Joan Didion on the radio talking about her book, The Year of Magical Thinking, a detached yet heart-breaking account of grief following her husband's death. Denials, disbelief, talismans, dreams of miracles, even writing as a way to cope, all elements of the magical thinking that sustained her. Everyone turns to magical thinking at times, or perhaps all human thinking is partly or wholly magical.
On my study table is a box six inches high a foot and a half square always kept clear for Nero, my cat, who likes to sleep on it while I'm working. It's his place. But if I mistakenly pile it with books, he finds some other spot to curl up in. A human would be surprised, and indignant. Why have you occupied my space? But Nero accepts. He asks no questions, needs no magic. Humans, who seek reasons and ask questions, do. Who are we, who made us, and why? Our answers, whether drawn from religion or science, are magical too.
Albert Schweitzer, thinker and physician, developed "Ehrfurcht vor dem Leben" - awe of the mystery of life, or Reverence for Life. He wrote: "Ethics is nothing other than Reverence for Life. Reverence for Life affords me my fundamental principle of morality, namely, that good consists in maintaining, assisting and enhancing life, and to destroy, to harm or to hinder life is evil." I have never found any guiding principle more compelling, yet it can be hard to apply or use to tell evil from good.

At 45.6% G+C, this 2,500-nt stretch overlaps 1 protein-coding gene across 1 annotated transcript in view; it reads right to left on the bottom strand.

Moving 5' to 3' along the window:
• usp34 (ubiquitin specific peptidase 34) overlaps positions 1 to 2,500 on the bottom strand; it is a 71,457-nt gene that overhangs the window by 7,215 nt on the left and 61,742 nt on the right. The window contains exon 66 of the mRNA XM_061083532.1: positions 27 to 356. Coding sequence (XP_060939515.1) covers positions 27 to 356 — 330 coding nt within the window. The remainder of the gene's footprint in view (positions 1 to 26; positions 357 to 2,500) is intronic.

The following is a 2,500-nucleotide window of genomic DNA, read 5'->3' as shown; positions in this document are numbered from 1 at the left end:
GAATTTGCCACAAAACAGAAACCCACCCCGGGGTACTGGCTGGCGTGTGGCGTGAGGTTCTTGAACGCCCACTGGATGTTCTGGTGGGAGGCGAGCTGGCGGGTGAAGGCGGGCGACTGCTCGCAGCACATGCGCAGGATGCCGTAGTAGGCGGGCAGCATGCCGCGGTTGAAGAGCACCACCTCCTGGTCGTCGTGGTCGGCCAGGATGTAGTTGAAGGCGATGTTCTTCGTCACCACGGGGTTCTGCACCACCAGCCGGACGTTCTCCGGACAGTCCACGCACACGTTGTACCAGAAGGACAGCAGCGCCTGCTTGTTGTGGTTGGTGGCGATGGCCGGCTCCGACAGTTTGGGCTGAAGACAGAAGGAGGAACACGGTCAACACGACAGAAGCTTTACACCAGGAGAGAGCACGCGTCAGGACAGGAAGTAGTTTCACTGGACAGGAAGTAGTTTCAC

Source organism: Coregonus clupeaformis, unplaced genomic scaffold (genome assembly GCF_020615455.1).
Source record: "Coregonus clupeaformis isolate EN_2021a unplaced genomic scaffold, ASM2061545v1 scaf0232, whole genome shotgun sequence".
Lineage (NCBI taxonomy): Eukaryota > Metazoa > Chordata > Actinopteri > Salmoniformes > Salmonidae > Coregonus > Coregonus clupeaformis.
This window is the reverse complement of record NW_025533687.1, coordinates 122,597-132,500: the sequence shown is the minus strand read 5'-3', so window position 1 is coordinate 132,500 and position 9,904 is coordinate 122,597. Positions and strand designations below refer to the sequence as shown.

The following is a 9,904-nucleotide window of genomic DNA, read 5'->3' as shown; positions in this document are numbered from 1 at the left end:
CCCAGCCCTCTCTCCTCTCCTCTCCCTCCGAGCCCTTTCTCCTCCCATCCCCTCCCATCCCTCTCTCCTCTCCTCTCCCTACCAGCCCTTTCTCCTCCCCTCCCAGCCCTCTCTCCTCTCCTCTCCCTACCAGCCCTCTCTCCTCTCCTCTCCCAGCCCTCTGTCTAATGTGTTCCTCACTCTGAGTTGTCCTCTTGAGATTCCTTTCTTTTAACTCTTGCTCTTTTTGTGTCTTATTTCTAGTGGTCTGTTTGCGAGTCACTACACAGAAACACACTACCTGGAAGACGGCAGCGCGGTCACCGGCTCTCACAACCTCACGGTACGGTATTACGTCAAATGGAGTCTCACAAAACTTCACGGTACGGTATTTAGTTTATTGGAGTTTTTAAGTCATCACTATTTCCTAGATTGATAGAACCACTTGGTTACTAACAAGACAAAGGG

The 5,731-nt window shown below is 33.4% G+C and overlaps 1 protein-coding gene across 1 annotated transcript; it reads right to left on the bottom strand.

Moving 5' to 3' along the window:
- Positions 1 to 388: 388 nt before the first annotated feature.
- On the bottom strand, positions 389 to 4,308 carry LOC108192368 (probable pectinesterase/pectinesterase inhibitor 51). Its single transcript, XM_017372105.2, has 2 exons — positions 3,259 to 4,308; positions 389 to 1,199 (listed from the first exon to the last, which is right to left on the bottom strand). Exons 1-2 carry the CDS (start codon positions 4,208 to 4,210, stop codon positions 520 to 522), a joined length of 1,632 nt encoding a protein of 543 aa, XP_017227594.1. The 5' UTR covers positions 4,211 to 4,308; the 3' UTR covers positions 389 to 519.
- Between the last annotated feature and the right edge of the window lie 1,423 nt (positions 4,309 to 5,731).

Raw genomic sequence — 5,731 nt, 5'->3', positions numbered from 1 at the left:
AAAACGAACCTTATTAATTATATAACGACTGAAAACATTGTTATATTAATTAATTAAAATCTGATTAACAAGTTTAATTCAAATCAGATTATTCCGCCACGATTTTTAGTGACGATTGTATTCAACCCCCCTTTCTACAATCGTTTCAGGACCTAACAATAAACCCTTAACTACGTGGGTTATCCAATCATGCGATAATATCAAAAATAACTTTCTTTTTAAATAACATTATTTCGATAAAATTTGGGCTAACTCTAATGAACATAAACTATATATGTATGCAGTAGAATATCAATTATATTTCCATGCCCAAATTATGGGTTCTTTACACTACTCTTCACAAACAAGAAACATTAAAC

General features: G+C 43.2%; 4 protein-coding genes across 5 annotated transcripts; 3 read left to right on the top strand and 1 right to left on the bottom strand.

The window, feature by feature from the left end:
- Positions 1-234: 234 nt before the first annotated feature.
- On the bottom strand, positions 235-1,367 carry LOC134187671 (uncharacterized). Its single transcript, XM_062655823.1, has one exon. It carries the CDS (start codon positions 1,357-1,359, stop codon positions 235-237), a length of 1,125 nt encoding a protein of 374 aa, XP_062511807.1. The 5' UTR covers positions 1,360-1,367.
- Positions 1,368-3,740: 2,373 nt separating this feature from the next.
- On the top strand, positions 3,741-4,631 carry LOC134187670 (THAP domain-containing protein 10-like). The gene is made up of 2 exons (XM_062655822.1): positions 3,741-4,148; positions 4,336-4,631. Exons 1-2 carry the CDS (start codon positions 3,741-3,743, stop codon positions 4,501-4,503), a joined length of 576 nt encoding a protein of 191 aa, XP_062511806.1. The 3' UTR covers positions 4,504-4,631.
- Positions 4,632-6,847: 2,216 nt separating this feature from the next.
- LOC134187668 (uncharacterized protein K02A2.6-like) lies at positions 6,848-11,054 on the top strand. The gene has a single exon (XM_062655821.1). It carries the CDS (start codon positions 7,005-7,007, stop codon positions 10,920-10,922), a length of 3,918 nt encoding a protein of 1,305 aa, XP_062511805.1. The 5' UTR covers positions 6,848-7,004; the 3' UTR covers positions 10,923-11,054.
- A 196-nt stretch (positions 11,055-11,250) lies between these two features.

Tyrants who hold power through fear and murder are evil. Other examples are less clear.
Alfred Nobel invented dynamite that was adapted for war and killed millions. He also established a peace prize won by such as Nelson Mandela, Doctors Without Borders, Jimmy Carter, and Barack Obama.
Michele Bachmann justifies missionaries in Uganda whose preaching led others to enact death penalties for homosexuals.
Some who fight for rights of the unborn justify murder of opponents, and some presume to decide between the life of the fetus and the life of the mother.
Most people grow up accepting whatever form of magical thinking they were taught, seldom wondering if those opposed and with just as deep a faith in their own magic, have an equal right to it. Playing God, or claiming to speak for God, is a perilous game for mere human beings.